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Secured credit cards help build your credit history and improve your credit score in multiple ways.
Below are 5 steps that you can take in properly managing your secured credit card to ensure you are achieving the maximum credit boosting benefits available.
Step 1: Choose 3 Secured Credit Cards and 1 Credit Builder Loan
The good news is that you can accomplish this using credit-building products. Opening 3 secured credit cards counts towards the 3 revolving credit lines, and a credit builder personal loan qualifies as an installment loan.
Opening all of these accounts at the same time has several benefits.
The first is that if you apply for them all at the same time, you are more likely to be approved than if you had waited. Once the hard inquiry and account info hits your credit report, it could decrease your score temporarily, which makes subsequent approvals more difficult.
The second reason to open all 4 accounts at the same time is to let them build history together. Each month they are open and in good standing, the payment history and account age portions of your score will increase.
Just keep in mind you’ll need to have enough cash on hand to cover all three security deposits.
Related Post: How Much Will a Secured Credit Card Raise My Score?
Step 2: Limit the Credit Utilization Rate to 10% or Less
One of the biggest factors in calculating your credit score, beyond payment history, is the amounts owed. This portion of your score is determined by your loan balance and credit utilization on your revolving accounts.
Credit utilization is calculated by adding up the balances on all of your credit cards and dividing it by the total credit lines on all of those cards. The resulting number is your credit utilization ratio and you can multiply that by 100 to get your credit utilization rate.
For example, let’s say you have the following balances on your secured credit cards.
- Card 1 – $100 balance with a $500 limit
- Card 2 – $50 balance with a $300 limit
- Card 3 – $25 balance with a $250 limit
Your credit utilization ratio is calculated as (100 + 50 + 25) divided by (500 + 300 + 250) which equals roughly 0.17. Multiply this by 100 to get a credit utilization rate of 17%.
Ideally, you should keep this rate to 10% or less to maximize the amounts owed portion of your score.
Also Read: What Is a Secured Credit Card?
To get the credit utilization rate lower, you can work on carrying less of a statement balance and take advantage of any credit line increases, especially if they are unsecured. In our above example, you’d only need to increase your credit limits by $600 to achieve a 10% utilization rate.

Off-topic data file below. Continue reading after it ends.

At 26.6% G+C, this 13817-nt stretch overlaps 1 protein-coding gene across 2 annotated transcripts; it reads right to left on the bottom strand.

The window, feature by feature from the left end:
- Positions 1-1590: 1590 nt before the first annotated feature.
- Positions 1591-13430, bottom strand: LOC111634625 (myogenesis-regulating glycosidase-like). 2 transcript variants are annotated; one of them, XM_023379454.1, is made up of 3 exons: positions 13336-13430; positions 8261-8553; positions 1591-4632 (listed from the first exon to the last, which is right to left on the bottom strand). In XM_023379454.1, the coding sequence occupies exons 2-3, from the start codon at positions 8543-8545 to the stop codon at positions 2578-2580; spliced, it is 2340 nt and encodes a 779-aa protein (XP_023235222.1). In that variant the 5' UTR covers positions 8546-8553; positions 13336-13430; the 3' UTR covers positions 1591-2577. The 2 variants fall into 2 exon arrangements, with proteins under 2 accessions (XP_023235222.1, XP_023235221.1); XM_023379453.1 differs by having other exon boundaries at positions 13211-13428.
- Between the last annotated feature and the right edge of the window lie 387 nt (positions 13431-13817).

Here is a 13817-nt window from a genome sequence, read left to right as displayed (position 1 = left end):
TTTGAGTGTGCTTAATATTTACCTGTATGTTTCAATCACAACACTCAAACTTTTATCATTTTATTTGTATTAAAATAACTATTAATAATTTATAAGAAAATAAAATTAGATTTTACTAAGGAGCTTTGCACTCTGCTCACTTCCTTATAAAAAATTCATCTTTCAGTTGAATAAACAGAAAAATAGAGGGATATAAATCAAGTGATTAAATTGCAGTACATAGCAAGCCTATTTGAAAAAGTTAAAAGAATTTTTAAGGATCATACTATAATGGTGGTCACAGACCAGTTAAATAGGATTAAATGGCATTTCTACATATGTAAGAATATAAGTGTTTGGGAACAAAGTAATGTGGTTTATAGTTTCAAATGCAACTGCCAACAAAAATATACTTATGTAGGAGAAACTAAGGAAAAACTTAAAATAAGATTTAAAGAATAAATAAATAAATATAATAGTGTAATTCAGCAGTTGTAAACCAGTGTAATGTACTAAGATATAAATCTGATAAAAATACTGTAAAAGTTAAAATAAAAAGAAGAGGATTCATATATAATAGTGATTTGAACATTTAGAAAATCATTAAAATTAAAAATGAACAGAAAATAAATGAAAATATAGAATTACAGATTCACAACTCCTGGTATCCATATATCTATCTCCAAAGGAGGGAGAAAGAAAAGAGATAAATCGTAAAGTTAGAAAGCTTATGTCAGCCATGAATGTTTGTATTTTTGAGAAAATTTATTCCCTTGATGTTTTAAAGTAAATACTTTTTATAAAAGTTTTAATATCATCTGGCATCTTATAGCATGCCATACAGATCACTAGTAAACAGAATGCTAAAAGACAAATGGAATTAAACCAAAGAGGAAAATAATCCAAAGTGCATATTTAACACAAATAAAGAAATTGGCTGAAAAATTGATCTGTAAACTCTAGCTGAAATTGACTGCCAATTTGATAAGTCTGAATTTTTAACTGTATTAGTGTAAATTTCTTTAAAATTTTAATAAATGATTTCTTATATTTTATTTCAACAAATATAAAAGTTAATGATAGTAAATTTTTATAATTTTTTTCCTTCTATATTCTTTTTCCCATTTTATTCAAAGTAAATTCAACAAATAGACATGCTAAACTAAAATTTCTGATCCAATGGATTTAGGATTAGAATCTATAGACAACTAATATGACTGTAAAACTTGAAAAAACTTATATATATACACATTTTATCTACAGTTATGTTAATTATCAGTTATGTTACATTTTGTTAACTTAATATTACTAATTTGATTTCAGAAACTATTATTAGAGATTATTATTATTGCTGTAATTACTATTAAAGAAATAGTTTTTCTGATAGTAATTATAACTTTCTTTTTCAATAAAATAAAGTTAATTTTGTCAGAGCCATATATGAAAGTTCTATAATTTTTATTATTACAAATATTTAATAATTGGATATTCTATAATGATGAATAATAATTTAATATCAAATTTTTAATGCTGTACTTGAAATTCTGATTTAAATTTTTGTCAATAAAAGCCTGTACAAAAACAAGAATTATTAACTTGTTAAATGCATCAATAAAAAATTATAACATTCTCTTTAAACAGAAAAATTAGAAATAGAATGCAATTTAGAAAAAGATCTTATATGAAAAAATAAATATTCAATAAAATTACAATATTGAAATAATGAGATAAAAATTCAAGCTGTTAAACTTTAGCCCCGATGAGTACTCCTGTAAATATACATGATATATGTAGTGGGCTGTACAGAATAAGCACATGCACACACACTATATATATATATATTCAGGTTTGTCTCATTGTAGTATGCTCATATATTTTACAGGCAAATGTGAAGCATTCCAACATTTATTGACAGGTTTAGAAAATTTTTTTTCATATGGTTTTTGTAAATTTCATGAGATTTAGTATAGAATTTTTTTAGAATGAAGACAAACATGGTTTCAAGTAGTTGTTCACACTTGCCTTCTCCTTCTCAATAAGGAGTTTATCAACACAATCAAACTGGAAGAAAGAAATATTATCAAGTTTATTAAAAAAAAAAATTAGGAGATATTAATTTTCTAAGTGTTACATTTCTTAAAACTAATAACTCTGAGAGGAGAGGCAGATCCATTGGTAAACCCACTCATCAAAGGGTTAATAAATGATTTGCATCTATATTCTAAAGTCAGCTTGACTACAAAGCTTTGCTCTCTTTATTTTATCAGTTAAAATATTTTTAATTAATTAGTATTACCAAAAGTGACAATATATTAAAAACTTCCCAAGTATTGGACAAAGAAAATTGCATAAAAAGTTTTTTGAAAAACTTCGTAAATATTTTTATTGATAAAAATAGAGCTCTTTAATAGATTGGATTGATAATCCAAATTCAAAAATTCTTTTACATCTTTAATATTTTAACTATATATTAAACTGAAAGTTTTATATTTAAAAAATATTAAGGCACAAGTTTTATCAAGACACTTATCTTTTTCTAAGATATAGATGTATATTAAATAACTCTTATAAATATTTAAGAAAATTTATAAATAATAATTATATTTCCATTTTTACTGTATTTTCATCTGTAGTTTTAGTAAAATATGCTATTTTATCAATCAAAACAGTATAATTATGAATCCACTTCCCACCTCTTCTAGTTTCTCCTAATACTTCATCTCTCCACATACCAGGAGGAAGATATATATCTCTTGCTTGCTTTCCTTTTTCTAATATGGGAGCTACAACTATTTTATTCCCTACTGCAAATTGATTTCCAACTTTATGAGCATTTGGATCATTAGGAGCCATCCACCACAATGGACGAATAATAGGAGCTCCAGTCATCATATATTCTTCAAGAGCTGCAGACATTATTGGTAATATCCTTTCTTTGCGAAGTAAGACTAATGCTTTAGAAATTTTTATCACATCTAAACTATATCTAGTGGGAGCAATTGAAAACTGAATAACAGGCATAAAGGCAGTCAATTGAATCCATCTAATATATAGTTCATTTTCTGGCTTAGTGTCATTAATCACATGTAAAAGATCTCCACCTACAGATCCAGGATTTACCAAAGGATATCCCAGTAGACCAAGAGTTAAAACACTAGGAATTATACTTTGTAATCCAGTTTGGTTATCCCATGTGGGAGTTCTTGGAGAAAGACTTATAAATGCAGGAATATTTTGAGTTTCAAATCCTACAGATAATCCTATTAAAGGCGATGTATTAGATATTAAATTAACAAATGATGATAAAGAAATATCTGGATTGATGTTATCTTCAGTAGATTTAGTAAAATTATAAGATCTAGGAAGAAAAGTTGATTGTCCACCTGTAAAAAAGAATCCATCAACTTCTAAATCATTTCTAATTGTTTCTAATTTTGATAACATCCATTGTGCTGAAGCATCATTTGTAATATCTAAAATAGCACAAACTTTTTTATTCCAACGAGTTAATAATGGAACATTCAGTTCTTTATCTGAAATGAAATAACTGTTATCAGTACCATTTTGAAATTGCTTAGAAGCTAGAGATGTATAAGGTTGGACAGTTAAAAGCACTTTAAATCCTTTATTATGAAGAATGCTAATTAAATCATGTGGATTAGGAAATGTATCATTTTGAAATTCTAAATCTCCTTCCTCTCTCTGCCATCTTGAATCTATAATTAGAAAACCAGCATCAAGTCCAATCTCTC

Step 3: Pay More Than the Minimum Due Each Month
The biggest factor in your credit score, making up 35%, is your payment history. So it is imperative to build up this portion of your score and keep it there.
Paying on time is the biggest factor. Even one 30-day late payment can tank your score. But that doesn’t mean you should wait until the due date to pay your statement.
Even more importantly, when you pay is a secret scoring factor. It’s a little-known fact that you get a credit score boost from paying more than the minimum payment.
If you’re only making the minimum payment on your credit card, it could indicate financial trouble. That’s why scoring models reflect this as a risk factor.
Step 4: Use the Card Regularly
If you have a bad credit history, you may be tempted to open a secured credit card and then throw it in a sock drawer never to be used. If you don’t ever use it, then you’ll never have to pay interest or risk overcharges or late payments, right?
Don’t do this.
While it can seem smart to limit your temptation, not using the card at all actually works against your credit score. There are two reasons for this.
The first is that a credit utilization rate of 0% actually decreases the potential points you earn for the Amounts Owed portion of your score. With zero debt, it is impossible to know if you can manage credit well or not. So the credit reporting agencies ding you for this behavior.
The second reason keeping a zero balance is bad, is that many card issuers will stop reporting to the credit bureaus if there is no activity on this card. This often won’t happen until you have at least a few months of no activity, but when it does happen, it will hurt your credit score.
So unless you are working on paying down an existing balance on a secured credit card, it is best that you regularly use it.
Also Read: Secured vs. Unsecured Credit Cards